Healthy dieting won’t reduce inflammation when you’re stressed out or depressed, according to a new study. A research team from Ohio State University’s Institute for Behavioral Medicine and Research tested 58 healthy women and found that no matter if they eat a healthy Mediterranean-like breakfast or a typical Western breakfast, if they were under stress their inflammation levels still spiked.

Inflammation, the body’s natural immune response, usually occurs when the body tries to heal itself from a cut or a wound. Symptoms may include redness or swelling. Chronic inflammation, however, is a much more serious effect of wear and tear within the body over time that can lead to an array of health-related problems.

The study, published in Molecular Psychiatry Tuesday, was intended to determine the link between women suffering from stress and depression to inflammation– which can lead to heart disease, metabolic dysfunctions, diabetes and brain disorders –and how consuming healthy fats affected inflammation compared to saturated fats in women dealing with stress.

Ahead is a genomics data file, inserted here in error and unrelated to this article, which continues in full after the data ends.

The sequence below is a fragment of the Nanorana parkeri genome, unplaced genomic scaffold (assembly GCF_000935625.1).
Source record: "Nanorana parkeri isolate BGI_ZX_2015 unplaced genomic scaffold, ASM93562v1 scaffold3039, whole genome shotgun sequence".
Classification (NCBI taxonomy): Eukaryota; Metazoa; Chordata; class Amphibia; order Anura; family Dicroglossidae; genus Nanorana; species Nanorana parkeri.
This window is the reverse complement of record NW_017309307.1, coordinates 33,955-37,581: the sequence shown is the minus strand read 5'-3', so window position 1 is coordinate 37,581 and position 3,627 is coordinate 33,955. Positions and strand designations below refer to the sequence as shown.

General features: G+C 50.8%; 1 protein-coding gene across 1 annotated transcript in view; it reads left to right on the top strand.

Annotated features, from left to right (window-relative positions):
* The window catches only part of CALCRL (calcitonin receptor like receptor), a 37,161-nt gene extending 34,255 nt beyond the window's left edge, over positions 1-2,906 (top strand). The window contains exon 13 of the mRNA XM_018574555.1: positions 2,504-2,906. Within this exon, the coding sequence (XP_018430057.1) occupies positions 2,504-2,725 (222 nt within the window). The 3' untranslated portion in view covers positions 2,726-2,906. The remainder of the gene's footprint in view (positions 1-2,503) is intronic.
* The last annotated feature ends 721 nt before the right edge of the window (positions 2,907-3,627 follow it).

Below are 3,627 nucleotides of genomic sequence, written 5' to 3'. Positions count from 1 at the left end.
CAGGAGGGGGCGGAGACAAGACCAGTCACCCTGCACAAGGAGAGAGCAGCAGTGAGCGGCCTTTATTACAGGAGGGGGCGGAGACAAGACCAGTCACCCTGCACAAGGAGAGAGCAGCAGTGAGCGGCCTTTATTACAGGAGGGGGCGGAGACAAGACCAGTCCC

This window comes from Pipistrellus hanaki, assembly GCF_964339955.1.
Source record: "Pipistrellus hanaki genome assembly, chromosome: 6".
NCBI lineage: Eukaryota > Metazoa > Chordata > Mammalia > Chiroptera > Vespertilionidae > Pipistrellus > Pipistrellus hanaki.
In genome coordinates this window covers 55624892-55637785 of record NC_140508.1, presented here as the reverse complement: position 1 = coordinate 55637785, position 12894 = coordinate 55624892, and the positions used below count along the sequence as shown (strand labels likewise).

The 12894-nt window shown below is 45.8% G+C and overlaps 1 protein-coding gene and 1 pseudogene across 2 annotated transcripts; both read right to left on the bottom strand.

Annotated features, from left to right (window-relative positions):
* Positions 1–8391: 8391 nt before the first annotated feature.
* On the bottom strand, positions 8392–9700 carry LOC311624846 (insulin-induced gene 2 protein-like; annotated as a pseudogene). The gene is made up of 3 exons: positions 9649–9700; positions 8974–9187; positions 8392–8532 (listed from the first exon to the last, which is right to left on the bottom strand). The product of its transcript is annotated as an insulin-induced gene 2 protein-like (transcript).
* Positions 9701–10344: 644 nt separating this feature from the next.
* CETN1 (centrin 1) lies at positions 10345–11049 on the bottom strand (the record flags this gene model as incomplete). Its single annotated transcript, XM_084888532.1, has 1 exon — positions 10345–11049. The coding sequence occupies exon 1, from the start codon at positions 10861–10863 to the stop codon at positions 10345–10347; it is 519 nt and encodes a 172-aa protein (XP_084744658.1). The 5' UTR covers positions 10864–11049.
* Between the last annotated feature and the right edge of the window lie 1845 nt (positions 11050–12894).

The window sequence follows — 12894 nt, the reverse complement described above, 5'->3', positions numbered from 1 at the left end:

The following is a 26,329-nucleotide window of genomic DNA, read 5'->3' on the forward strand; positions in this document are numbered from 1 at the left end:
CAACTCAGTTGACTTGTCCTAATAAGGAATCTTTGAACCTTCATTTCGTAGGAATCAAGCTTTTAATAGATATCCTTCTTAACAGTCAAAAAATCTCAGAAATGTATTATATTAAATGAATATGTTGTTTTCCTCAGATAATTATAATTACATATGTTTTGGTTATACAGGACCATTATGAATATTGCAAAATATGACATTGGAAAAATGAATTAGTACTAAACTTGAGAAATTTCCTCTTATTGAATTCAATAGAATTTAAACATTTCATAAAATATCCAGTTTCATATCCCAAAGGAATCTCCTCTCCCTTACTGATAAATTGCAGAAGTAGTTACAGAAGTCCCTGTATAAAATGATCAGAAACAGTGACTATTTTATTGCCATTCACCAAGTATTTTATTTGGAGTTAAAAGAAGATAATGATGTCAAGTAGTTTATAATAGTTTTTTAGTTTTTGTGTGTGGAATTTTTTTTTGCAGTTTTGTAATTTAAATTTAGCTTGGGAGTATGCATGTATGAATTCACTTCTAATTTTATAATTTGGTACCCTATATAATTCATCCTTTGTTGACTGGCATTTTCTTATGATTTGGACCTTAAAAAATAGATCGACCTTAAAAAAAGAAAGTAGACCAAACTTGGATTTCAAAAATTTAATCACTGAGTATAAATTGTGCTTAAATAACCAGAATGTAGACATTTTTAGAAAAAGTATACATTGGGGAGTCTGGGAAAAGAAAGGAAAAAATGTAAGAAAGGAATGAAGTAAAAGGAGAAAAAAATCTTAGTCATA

However, after giving some women a breakfast high in saturated fats and others a breakfast loaded with unsaturated fats, researchers learned that women facing real stress the day before – whether it be work related, balancing home life, managing kids and/or husbands – still didn’t show lower inflammation levels even if they ate the healthier breakfast. On the flip side, eating the highly saturated breakfast didn’t make inflammation levels go up any higher in women with prior-day stress than what they were already experiencing beforehand.

Although healthy dietary habits may not necessarily decrease levels of inflammation in a woman experiencing stressful situations, Janice Kiecolt-Glaser, lead author of the study, noted the importance of finding ways to managing stress while maintaining a healthy diet, which could potentially be the best way to combat inflammation.

Other studies have shown that maintaining a Mediterranean diet – which is heavy with fruits, vegetables, grains, low-fat dairy products, legumes and fish – can significantly reduce a person’s chances of suffering from cardiovascular disease, heart attacks and strokes. Some researchers have even suggested that Mediterranean eating habits can lead to a longer life.